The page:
The Rushmore Series: Dreaming on Mars

Perhaps the biggest lie rock and roll ever told us was that we were going to live forever. We never bothered to read the fine print on all those interplanetary fever dreams we were getting high on back in the eighties, because they were prescribed by modern day Gods whose mortality was a matter of personal irresponsibility. The way we saw it, as long as we didn’t veer too far outside the lines, the music was going to save us in the end.

Alan, the mysteriously private high school senior who lived three floors up from us in Howard Beach was testament to this. A studious kid, he always had a curious grimace that made him look as if he were trying to refute Einstein’s theory of relativity. He never engaged in small talk because he didn’t follow sports or listen to music. At all. Alan stood out, even in a neighborhood like mine. All those whispers went loud after Alan walked up to the roof one day in the middle of winter, balanced himself on the ledge, and jumped.

“I knew something was wrong with that guy . . ” Said my friend Danny. ” . . he didn’t even know who Van Halen was,”

Life could be a tragic fucking picture, so thank God there was Bowie. Because while I wasn’t aware that he wore those funky costumes because he was painfully shy, I knew it spoke to vulnerabilities. I related to the meaning of lyrics I didn’t fully understand yet because all that really mattered was the soul he shared.

Bowie scored all his number one hits within a ten year period from the mid seventies through the mid eighties. But his music career, which spanned six decades, possessed a reach well beyond those framed vinyl prizes. He provided rocket boosters to the punk music era and delivered up transcendent brilliance from his earliest days to his final ones.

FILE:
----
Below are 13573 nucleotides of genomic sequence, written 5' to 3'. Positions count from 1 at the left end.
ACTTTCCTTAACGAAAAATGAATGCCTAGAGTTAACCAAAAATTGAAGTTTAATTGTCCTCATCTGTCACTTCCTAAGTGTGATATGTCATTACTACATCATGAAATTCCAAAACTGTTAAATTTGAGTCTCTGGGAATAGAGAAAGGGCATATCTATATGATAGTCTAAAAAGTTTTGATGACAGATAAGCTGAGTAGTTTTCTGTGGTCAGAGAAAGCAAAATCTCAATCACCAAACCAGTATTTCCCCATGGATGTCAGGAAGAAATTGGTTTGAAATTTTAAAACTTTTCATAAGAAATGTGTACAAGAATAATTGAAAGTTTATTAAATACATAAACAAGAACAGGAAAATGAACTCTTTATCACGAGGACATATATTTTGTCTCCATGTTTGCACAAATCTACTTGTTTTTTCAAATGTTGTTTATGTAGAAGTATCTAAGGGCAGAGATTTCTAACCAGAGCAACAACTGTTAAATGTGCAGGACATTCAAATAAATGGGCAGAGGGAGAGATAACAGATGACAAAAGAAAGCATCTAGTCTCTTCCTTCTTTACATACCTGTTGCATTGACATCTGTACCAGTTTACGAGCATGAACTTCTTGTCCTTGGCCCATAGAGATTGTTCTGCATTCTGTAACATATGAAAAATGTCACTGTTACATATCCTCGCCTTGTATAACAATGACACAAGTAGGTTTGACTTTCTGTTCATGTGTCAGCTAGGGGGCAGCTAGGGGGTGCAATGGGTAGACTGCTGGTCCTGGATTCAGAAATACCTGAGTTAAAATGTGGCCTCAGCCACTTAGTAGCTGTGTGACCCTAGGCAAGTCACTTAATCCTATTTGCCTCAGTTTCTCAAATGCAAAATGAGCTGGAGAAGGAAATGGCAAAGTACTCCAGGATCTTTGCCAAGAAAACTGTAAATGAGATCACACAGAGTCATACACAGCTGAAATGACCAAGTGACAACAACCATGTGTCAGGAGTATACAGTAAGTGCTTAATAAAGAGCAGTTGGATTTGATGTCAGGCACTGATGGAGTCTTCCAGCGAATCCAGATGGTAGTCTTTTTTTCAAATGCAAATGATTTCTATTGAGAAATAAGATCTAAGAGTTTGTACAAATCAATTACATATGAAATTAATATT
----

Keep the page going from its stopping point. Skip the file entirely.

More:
By the mid eighties, I was under this influence and Forest Hills was a place I was getting to know a little more intimately thanks to a girl who was out of my league. If you lived in Howard Beach, there was a good chance your father worked in sanitation or construction, that luxury home was underwritten by nefarious means and he had a lawyer on retainer. If you lived in Forest Hills, there was a good chance your father worked in lower Manhattan, that luxury home was underwritten by nefarious means and he was that lawyer.

So when the girl from Forest Hills kicked me to the curb, I drove home in the middle of the night to lick my wounds. Which meant a bottle of something friendly, a pack of smokes and Bowie. My parents had gone to the shore with my little sister, so I fired up my turntable, stuck the needle in Hunky Dory and I pumped up the volume. And then I let the words deliver me to somewhere else.

I awoke at the crack of noon to the rotary phone kicking up a storm.

“It’s about fucking time you answered your phone. Come pick me up, I gotta get outta the house or I’m gonna kill my fatha!”

Shereen stood all of five foot two, with enough hairspray in her platinum blond hair to lay waste to the ozone. Every other word out of her mouth was fuck, and the other words . . not so great either.

“Bring that bottle I gave you . . .”

“I drank it,” I confessed.

“What the fuck? Well you’re getting me more, and I need cigarettes too. And do you mind if I hang out there tonight?”

As far as my love life was concerned, class was out of session and madness was prevailing upon me as she ministered to my angst most abundantly with words that shouted away my darkness. And when I read between her lines, it promised moonlight.

Serious moonlight.

(The femme side of Rushmore is getting unveiled over at A Dalectable Life, so do yourself a favor and go read up on that flava.)